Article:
Announcing three new publications on the Maldives by members of the MAHS Team.

Michael Feener, Patrick Daly, Michael Frachetti, Ibrahim Mujah, Maida Irawani, Jovial Pally Taran, Ahmad Zaki, Fathimath Maasa, Mohamed Shamran, Multia Zahara, Mariyam Isha Azees, Krisztina Baranyai, Paula Levick, Hala Bakheit, Jessica Rahardjo, and Gabriel Clark, “The Maldives Heritage Survey,” Antiquity 95.381 (June 2021):

The Maldives Heritage Survey (MHS) was the pilot project that proceeded our work on the MAHS. It established the field methodology and open-access online archive structure that we have further developed now for expansion to incorporate new material from other countries historically connected through circulations of commerce and culture across maritime Southern Asia, including Sri Lanka, Indonesia, Brunei and Vietnam.

Over two-and-a-half years, The MHS worked to systematically inventory and digitally document endangered tangible cultural heritage in the Maldives. The MHS Field Team moved systematically from island to island across five atolls to identify and document all elements of historic material culture visible within the survey area. This Antiquity project gallery piece presents highlights of our findings from Laamu, Gnaviyani, Seenu, Haa Alifu, and Kaafu atolls.

The cover image of this most recent issue of Antiquity features an image from the Maldives Heritage Survey: A coral stone block carved on one side in the form of a head with a fanged smile. On the reverse is an inscription in Sanskrit that incorporates texts from Vajrayana Buddhist mantras. It was discovered on the island of Gan in Laamu Atoll in an area near the ruins of a Buddhist ritual site at Kuruhinna, and likely dates to the late first millennium CE. The object has been damaged with scrapes to forehead and the bridge of the nose by a local construction crew who accidentally unearthed the object in July 2018. The Maldives Heritage Survey (MHS) field team was working on a nearby island at the time, and was able to document the object on site before facilitating its transfer to the Maldives National Museum in Malé.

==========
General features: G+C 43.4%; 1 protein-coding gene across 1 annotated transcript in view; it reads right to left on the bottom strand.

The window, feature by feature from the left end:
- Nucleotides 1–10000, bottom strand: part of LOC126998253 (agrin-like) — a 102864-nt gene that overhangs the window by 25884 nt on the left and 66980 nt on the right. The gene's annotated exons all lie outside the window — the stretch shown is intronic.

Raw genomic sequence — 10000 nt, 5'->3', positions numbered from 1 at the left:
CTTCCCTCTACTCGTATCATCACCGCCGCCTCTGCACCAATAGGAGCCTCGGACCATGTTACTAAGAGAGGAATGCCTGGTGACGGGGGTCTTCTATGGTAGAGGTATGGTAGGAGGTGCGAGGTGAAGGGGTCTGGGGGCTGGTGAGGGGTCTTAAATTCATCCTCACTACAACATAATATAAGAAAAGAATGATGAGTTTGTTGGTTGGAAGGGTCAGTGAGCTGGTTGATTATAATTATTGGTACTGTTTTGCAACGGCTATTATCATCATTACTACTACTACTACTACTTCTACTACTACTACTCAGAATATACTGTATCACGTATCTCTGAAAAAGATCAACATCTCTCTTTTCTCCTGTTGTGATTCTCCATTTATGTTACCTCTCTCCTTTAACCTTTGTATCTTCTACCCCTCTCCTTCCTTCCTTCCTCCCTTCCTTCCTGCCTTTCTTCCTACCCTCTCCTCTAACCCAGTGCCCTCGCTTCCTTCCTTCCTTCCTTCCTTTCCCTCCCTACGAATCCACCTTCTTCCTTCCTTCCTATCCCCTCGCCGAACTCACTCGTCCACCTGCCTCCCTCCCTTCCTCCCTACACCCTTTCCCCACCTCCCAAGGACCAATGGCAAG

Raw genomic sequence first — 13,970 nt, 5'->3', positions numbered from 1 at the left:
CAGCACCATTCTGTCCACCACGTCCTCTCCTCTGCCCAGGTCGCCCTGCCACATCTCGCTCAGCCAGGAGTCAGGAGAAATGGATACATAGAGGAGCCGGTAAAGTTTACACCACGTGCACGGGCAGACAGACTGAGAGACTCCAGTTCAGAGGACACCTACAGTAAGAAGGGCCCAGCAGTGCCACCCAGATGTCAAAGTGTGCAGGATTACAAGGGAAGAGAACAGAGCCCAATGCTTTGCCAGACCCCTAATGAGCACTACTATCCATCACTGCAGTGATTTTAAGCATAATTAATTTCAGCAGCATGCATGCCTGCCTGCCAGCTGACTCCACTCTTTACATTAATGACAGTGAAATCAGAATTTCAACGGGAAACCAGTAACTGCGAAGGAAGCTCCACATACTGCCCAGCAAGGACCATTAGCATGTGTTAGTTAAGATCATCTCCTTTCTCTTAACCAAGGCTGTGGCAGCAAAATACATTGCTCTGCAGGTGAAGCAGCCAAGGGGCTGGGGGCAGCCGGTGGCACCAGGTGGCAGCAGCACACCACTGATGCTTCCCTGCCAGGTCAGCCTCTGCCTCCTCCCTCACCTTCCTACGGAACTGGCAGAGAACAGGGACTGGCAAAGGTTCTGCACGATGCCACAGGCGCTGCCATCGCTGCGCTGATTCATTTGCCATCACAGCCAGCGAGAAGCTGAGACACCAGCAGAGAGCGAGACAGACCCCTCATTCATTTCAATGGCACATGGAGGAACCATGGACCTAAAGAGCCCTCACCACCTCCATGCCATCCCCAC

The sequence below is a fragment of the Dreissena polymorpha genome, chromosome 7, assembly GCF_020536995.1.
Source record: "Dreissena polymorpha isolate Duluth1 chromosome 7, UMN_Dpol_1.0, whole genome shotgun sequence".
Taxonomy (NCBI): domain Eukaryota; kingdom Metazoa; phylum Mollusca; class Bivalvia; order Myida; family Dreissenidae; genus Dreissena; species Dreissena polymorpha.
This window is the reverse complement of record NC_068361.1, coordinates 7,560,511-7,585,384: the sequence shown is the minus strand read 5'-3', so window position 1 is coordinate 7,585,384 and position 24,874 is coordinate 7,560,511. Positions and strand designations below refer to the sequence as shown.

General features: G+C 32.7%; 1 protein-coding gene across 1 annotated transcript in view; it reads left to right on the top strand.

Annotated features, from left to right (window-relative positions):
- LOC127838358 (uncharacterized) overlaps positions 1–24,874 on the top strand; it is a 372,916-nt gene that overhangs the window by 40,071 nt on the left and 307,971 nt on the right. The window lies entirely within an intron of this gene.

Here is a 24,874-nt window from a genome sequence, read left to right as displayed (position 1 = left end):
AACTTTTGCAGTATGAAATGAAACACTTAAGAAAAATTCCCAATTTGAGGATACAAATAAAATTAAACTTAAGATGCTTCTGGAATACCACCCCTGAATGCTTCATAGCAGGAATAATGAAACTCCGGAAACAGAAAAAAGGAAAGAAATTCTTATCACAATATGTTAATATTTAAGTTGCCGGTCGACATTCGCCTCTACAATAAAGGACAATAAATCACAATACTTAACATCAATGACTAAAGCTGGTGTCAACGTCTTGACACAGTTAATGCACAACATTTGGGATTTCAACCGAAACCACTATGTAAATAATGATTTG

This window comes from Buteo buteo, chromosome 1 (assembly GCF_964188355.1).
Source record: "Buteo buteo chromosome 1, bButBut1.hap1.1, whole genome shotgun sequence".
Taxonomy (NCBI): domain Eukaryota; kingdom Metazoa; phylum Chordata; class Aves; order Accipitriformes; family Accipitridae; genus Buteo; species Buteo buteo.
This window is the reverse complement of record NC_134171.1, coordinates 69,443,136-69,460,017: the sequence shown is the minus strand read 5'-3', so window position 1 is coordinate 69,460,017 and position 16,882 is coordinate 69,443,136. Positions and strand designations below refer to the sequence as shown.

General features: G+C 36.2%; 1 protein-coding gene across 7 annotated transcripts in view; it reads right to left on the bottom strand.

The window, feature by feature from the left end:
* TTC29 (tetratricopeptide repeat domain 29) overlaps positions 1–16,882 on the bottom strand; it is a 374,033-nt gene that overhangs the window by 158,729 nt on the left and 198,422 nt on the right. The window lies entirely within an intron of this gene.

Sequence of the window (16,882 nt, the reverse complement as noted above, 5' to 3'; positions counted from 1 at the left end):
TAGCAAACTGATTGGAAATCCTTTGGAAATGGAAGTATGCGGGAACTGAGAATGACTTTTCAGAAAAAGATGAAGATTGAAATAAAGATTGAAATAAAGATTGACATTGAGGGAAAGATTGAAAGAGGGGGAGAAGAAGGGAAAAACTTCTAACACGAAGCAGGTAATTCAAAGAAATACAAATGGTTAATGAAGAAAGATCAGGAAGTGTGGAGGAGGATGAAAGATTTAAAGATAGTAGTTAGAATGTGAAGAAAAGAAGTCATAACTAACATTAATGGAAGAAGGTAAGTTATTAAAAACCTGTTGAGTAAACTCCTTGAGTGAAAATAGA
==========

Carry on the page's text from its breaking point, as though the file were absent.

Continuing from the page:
Michael Feener, “Maldives”, in: Encyclopaedia of Islam, THREE, Edited by: Kate Fleet, Gudrun Krämer, Denis Matringe, John Nawas, Everett Rowson. First published online: 2020. First print edition: Brill, 2021. 9789004435957, 20210501, 2021-3

The Encyclopaedia of Islam is the leading internationally recognized standard work of reference for Islamic Studies and related fields. The Third Edition of the EI includes an entirely new entry on the Maldives, over twice the length of that in the previous edition and incorporating new source material made available through the work of our project. This new entry includes sections on the pre-Islamic history of the islands, the Dhivehi language, Islamization, European interventions, networks of Sufism and Shafi’i jurisprudence, and modernizing transformation of the twentieth and twenty-first centuries.


Michael Feener, “The Maldives Heritage Survey,” CSEAS Newsletter 78 (2020): 26-29.

The last piece is a short overview of the pilot phase of this project, illustrated with photos of the Maldives Heritage Survey Field Team at work.


Download the full texts of all three articles from the MAHS Virtual Library:

“The Maldives Heritage Survey,” Antiquity

“Maldives”, in: Encyclopaedia of Islam, THREE

“The Maldives Heritage Survey,” CSEAS Newsletter